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Wednesday, 17 November 2010
Page: 1511


Senator LUDLAM (5:25 PM) —I seek leave to make a short statement.


The DEPUTY PRESIDENT —Leave is granted for two minutes.


Senator LUDLAM —This motion that I am moving today in my name on behalf of the Australian Greens and Senator Simon Birmingham is very simple, and I hope the government will seek leave to make a brief statement as well. In the joint agreement that was signed by the Australian Greens and the Prime Minister, some of the points of agreement were that we would collectively work towards transparent and accountable government and improved process and integrity of parliament. What we are seeing today is the Australian government refusing, if I am to believe the outcome of a press conference the Prime Minister held earlier, to hand over the business model and the business case for the National Broadband Network and to hand over the Australian government’s response to the National Broadband Network implementation study, which was conducted at a cost of $25 million to Australian taxpayers.

While this parliament is meeting this fortnight to discuss matters that are directly relevant to the rollout of the National Broadband Network, it is completely unacceptable for the Prime Minister to say: ‘You can have that document for Christmas. We’ll wait until you have all gone home, and we’ll put it into the public domain then once it has been hit with a black felt marker.’ That is like so much of what falls out of this government these days well after parliament has got up and it is no longer possible to debate it.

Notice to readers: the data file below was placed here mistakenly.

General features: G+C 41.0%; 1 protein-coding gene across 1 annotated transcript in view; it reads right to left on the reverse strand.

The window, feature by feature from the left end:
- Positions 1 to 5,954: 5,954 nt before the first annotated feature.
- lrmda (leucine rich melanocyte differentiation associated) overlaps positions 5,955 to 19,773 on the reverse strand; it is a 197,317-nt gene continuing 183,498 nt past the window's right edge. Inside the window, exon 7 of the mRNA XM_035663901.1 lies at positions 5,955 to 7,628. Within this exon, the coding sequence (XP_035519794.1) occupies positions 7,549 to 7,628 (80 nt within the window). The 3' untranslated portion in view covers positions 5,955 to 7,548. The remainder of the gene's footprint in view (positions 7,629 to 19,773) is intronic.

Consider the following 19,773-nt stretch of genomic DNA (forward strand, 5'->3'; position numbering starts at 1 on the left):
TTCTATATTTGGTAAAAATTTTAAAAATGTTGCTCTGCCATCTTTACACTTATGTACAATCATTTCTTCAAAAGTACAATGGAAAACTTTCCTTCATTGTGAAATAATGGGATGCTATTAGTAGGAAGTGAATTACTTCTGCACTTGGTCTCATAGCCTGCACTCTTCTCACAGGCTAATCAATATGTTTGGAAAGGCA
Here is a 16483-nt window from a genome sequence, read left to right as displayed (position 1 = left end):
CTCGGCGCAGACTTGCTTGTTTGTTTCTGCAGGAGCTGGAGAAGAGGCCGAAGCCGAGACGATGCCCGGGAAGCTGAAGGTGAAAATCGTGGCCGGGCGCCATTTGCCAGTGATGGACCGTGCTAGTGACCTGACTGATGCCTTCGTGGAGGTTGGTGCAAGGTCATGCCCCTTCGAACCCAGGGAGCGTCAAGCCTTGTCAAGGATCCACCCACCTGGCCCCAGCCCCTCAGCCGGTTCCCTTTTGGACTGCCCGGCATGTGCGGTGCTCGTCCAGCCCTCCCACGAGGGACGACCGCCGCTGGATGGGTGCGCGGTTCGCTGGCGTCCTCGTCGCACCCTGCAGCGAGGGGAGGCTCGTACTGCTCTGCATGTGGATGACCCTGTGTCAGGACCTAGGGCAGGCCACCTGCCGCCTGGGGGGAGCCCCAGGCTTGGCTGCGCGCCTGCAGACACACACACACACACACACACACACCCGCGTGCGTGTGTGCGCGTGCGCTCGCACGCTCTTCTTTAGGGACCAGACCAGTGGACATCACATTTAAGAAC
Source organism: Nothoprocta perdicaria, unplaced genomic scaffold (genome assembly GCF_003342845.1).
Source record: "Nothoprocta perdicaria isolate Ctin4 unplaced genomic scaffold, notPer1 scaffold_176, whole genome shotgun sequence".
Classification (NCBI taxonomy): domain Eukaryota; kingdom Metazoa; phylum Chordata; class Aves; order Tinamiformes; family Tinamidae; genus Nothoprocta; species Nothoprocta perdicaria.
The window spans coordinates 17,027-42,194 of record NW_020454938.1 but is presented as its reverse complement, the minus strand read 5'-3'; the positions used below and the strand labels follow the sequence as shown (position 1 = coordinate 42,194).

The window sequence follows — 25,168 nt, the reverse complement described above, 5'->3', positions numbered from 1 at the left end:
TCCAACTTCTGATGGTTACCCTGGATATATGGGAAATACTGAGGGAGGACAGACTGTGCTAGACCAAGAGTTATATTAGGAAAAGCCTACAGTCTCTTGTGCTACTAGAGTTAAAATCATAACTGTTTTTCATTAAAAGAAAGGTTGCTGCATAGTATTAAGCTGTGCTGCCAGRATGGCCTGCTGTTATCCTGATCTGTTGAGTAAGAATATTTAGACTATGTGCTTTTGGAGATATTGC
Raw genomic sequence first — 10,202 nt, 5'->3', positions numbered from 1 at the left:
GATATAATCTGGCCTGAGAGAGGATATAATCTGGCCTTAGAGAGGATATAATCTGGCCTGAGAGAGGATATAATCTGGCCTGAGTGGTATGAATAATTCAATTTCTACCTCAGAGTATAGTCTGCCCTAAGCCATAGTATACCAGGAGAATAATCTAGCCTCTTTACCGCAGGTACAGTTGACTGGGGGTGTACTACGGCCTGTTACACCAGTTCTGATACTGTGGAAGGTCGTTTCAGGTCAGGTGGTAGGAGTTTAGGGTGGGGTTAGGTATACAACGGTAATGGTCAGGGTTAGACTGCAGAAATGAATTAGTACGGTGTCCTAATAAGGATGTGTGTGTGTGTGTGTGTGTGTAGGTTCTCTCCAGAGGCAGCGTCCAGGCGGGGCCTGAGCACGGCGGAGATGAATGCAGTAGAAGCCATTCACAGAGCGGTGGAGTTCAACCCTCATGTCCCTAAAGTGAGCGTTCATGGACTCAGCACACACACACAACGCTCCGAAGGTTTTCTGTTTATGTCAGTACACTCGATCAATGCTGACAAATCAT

In the meantime we are taking a $43 billion project effectively on trust and we are simply being asked to accept the minister’s contention that this is a wonderful project and the numbers all stack up. It will be great to have seen it. It will be great when the public, the industry and the parliament can actually back those figures up by having seen them themselves. It is not acceptable to us that the Australian government would continue to defy these kinds of orders. As part of our agreement with the Prime Minister the Australian Greens will be seeking that the Information Commissioner should be able to resolve these disputes when the parliament and executive clash on matters like this. This is something that we will be bringing to a head now so that the minister cannot continue to defy an order of the Senate. (Time expired)